No, I am not going to read the whole 645-page report. But I have read the material on discount rates, and I offer a few points...
1. Stern never says what discount rate he is actually using. I find
this bizarre, to say the least. One account from the FT estimates he uses a
figure between 2 and 3 percent.
2. The correct rate depends on a society’s rate of investment. If
government regulates, taxes, or otherwise pulls resources from the
private sector, we need to estimate how much of these resources would have gone
into investment and how much would have gone into consumption. Stern
never does this.
3. The resources that would have gone into investment should be
discounted by the (risk-adusted) rate of return on investment. This will be much higher than two or three percent, although of course it does not apply to the entire gross upfront cost.
4. The resources that would have gone into consumption are harder to discount, especially if we are comparing those resources across
the generations, and if the change in question is "large"
rather than "small." I tend to favor a very low or zero discount rate in these settings, if only because there is no pure time preference across the
generations. (Before you are born, you are not sitting around impatiently, waiting, unless of course you are a character in Maeterlinck’s The Blue Bird.) In any case this is predominantly an ethical question, and no correct answer follows directly from examining marginal analysis and market prices.
If the change is "small" for the affected people, in the precise sense of not much affecting their marginal utility of wealth, we should discount by the market rate of interest, adjusted for risk, taxes, transactions costs, etc. I don’t find Stern very clear on such matters.
5. Since the Chinese save and invest more than do Americans, the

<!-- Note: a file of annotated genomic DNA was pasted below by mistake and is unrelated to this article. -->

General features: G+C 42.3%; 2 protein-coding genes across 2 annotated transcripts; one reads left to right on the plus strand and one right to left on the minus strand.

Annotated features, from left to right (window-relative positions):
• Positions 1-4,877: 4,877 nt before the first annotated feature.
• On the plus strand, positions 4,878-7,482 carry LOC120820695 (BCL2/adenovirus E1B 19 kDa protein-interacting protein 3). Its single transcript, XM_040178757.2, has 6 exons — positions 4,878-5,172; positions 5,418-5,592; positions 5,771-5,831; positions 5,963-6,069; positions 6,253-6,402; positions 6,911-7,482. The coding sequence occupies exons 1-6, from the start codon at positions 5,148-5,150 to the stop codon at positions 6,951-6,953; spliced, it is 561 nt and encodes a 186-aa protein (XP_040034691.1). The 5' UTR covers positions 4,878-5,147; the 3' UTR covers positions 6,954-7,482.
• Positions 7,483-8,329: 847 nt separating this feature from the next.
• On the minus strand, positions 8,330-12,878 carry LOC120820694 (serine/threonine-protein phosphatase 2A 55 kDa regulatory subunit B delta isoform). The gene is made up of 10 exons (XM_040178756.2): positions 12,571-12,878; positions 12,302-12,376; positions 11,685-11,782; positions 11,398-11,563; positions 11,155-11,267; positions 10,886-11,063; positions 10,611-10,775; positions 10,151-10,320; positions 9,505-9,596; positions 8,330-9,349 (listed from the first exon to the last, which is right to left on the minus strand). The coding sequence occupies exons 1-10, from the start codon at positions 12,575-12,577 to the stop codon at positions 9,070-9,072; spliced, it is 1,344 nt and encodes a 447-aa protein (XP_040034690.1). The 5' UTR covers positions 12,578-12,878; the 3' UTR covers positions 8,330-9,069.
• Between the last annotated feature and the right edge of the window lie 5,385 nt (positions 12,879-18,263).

correct social discount rate should be higher for China than America.
If the Chinese are earning ten percent a year on savings of fifty
percent, that gives a rough discount rate of about five percent. Don’t
tell me that US and A is saving zero percent a year (no way), but we are saving less than the Chinese.
All other things equal, that means we should invest more to stop global warming than should the Chinese, and that is not even considering our higher income.
6. Stern argues that if the environment is worsening, this might
justify a negative discount rate for some environmental amenities.
This is theoretically possible, but with substitutability between
environmental and non-environmental goods, it is unlikely.
7. Cost-benefit analysis works best for small changes which can be
evaluated at market prices. I don’t think it tells us much about
evaluating the costs of, say, one hundred million poor "climate-change"
refugees. Under my ethical views, which refer to a notion of property rights, the true costs of those refugees are
higher than market prices/incomes will indicate.
8. Lower discount rates don’t always make global warming costs more important. Say the rate of discount is zero. This implies that one-time adjustment costs fade into insignificance, compared to ongoing gains from economic growth.
9. For this entire exercise, the results are very very sensitive to
the choice of discount rate. Some of this requires ethics, not just economics. Stern
notes this clearly, but the relevant caveats don’t seem to find their
way into his final presentation of the estimates.
The bottom line: Stern avoids many of the common mistakes in
this area. He stresses that a multiplicity of discount rates is required. But his treatment of discount rates is far from transparent and it is in some regards incorrect. That said, the "mistakes" slant the analysis in both directions, rather than confirming any prior that global warming is a significant economic problem.
The other bottom line: I do understand, and accept, the case for doing something. But I don’t yet see how this report adds to that case. Maybe I’ll read on.
Here is a critique from The Economist, and here. Here is Cass Sunstein on the study.
It also seems the report
relies on excessively high estimates of econoimc growth. Here is one critique of the science. Here is a detailed Bjorn Lomborg critique. New Economist blog points to these supporting materials.